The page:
Fingers have repeatedly been pointed towards Pakistan’s alleged support to both groups, which the country has vehemently denied ad nauseam. The question then arises: why not target these groups if the allegations are faux? The answer is rooted in history and its acrimonious reminder to Pakistan, that is, the country cannot antagonize these outfits and risk staring down the barrel of another mass insurgency as was the case after 9/11 – this is the “rock.”

Groups like LeT have a significant popular base in Pakistan as they engage in social work (schools, hospitals, rehabilitation, and so on) besides militancy and the country would not want to cause a civil uproar in certain areas by targeting them. Conversely, the Haqqani network is well connected to various extremist groups including ones that the military has targeted and fragmented due to its operations – hence antagonizing the Haqqanis will not only bring forth their wrath but also might reinvigorate fragmented extremist groups if they align themselves or get subsumed by the Haqqanis. Secondly, since the Haqqanis are a part of the Taliban umbrella, targeting them could mean the withering away of the America-backed intra-Afghan peace process in which Pakistan has played a pivotal role. It would frankly be an exercise in absurdity if the Haqqanis are targeted while the Taliban is negotiating with the Afghan government and the United States. Simultaneously, however, Pakistan cannot afford to be constantly labeled as duplicitous by the international arena despite previous and ongoing counterterrorism endeavors and sacrifices made by thousands of its soldiers and citizens.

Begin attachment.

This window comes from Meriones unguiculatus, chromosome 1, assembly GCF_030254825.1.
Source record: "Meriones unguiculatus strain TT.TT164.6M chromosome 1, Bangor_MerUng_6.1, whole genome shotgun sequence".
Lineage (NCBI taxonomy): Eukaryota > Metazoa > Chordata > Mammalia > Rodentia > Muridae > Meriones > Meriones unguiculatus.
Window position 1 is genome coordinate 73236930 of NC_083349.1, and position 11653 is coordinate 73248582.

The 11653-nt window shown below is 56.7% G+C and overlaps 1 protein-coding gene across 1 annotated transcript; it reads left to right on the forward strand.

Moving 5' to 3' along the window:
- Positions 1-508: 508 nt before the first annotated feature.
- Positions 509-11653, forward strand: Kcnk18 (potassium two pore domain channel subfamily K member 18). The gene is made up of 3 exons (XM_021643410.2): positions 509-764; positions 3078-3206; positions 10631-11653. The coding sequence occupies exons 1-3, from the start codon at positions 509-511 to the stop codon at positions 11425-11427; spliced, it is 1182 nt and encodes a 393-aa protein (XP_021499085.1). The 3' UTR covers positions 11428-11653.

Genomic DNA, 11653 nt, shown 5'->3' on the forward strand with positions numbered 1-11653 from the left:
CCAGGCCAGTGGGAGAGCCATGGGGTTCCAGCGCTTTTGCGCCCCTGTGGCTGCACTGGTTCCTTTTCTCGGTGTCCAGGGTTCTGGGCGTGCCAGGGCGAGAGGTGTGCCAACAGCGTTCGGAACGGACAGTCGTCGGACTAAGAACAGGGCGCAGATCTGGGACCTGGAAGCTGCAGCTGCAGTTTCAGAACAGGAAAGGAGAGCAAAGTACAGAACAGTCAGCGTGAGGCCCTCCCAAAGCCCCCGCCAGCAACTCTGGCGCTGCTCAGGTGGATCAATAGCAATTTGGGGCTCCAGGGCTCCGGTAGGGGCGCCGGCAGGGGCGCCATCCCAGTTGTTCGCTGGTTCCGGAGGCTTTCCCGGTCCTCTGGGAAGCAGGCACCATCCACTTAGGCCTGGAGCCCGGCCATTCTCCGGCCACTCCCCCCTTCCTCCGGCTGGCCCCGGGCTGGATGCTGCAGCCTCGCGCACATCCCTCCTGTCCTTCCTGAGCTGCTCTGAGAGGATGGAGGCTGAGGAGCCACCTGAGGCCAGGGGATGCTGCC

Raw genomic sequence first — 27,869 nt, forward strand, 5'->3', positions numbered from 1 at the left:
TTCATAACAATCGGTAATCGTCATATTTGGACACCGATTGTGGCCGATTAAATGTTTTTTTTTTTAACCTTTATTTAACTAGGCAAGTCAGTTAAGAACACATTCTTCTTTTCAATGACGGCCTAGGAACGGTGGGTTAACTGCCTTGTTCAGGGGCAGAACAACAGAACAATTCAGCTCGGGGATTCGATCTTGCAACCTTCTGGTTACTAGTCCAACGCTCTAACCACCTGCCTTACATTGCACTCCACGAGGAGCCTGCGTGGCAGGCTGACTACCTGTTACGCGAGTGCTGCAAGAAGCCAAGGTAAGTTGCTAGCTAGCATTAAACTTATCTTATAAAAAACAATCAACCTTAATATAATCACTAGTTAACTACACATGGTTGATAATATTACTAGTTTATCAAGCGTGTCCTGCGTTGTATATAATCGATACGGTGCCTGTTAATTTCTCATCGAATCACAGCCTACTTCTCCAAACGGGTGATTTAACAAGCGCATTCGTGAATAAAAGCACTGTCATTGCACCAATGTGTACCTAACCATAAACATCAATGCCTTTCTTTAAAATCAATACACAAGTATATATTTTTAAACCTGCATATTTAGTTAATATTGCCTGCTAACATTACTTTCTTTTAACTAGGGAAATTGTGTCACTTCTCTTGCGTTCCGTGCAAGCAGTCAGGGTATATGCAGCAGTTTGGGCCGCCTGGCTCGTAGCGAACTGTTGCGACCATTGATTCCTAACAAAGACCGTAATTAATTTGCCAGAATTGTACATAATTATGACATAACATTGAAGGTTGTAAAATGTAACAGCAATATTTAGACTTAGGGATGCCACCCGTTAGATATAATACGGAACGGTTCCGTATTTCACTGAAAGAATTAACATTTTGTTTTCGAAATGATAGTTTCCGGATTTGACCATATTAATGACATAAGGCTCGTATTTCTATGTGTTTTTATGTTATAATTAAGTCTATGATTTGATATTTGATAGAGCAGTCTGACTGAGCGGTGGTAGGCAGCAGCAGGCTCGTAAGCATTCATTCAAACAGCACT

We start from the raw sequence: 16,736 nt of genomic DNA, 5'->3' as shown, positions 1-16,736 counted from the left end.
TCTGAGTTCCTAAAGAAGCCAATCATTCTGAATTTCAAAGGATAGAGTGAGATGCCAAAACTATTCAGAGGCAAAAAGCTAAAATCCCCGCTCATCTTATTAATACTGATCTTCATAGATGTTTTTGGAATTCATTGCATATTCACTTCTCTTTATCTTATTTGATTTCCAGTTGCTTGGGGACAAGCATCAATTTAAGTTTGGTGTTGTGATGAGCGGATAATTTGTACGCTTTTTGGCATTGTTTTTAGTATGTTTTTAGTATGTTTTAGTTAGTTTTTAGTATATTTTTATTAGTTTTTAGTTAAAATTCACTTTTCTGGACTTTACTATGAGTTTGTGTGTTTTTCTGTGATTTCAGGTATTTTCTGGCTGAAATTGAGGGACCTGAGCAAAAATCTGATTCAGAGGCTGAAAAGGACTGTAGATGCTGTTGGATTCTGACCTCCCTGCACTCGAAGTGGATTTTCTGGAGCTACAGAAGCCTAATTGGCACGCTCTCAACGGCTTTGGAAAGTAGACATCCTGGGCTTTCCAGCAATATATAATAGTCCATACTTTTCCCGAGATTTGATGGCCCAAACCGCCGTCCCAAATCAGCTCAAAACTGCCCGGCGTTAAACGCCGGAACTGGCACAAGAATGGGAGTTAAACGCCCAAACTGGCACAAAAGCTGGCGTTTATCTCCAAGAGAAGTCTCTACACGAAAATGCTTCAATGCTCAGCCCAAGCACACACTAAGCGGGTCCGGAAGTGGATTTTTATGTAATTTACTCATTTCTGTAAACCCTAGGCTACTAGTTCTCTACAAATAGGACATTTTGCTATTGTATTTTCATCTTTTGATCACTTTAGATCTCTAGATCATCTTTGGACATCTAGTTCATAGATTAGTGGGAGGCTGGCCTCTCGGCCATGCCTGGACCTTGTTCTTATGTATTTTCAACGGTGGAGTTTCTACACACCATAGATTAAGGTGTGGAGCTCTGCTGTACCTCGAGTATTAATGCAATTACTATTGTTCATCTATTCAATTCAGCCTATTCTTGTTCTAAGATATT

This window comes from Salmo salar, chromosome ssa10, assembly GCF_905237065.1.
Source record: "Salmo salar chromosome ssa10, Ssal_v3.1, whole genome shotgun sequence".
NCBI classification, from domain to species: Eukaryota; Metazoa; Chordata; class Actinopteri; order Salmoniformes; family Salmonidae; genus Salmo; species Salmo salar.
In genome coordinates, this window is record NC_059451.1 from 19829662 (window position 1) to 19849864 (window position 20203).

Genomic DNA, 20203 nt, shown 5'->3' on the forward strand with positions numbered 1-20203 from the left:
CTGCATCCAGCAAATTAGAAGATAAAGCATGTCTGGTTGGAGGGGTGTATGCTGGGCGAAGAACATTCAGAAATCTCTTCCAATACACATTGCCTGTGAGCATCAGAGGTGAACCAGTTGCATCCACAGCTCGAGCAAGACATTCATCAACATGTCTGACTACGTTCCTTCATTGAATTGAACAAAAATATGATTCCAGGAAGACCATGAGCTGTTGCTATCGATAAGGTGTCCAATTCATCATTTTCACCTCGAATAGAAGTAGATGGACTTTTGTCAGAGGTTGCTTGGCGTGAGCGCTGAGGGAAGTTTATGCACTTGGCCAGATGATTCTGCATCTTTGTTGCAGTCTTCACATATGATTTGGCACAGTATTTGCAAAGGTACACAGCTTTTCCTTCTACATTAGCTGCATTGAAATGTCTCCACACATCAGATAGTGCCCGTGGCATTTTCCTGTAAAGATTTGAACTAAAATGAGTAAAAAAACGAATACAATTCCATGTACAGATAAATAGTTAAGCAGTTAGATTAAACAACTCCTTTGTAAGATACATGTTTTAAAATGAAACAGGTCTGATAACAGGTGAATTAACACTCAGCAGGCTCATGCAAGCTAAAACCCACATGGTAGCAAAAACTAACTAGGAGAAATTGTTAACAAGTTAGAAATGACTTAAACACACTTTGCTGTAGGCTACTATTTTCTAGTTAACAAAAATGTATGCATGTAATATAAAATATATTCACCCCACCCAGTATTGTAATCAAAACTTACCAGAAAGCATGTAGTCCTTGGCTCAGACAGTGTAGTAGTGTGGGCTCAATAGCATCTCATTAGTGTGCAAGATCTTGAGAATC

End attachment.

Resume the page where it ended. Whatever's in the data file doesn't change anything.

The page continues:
The pressure after Trump taking office augmented spectacularly on the country, and Pakistan was publically called out by Trump for harboring terrorists; in January 2018, the White House moved to block $2 billion in military aid allocated to Pakistan – therefore international pressure to “do more” is the “hard place”. Although, since Imran Khan’s visit to America and the inception of the previously mentioned intra-Afghan dialogue, relations seem to have relatively improved between the two countries – however, international pressure still remains and Biden’s stance is yet to be ascertained. One avenue this pressure is manifested through is the Financial Action Task Force (FATF) – the FATF is a global watchdog that combats money laundering and terror financing. Pakistan has been on the FATF’s (Financial Action Task Force) grey list for over two years. Pakistan obviously wants to exit this list and improve its global image. The worst-case scenario would be for the country to descend into the blacklist.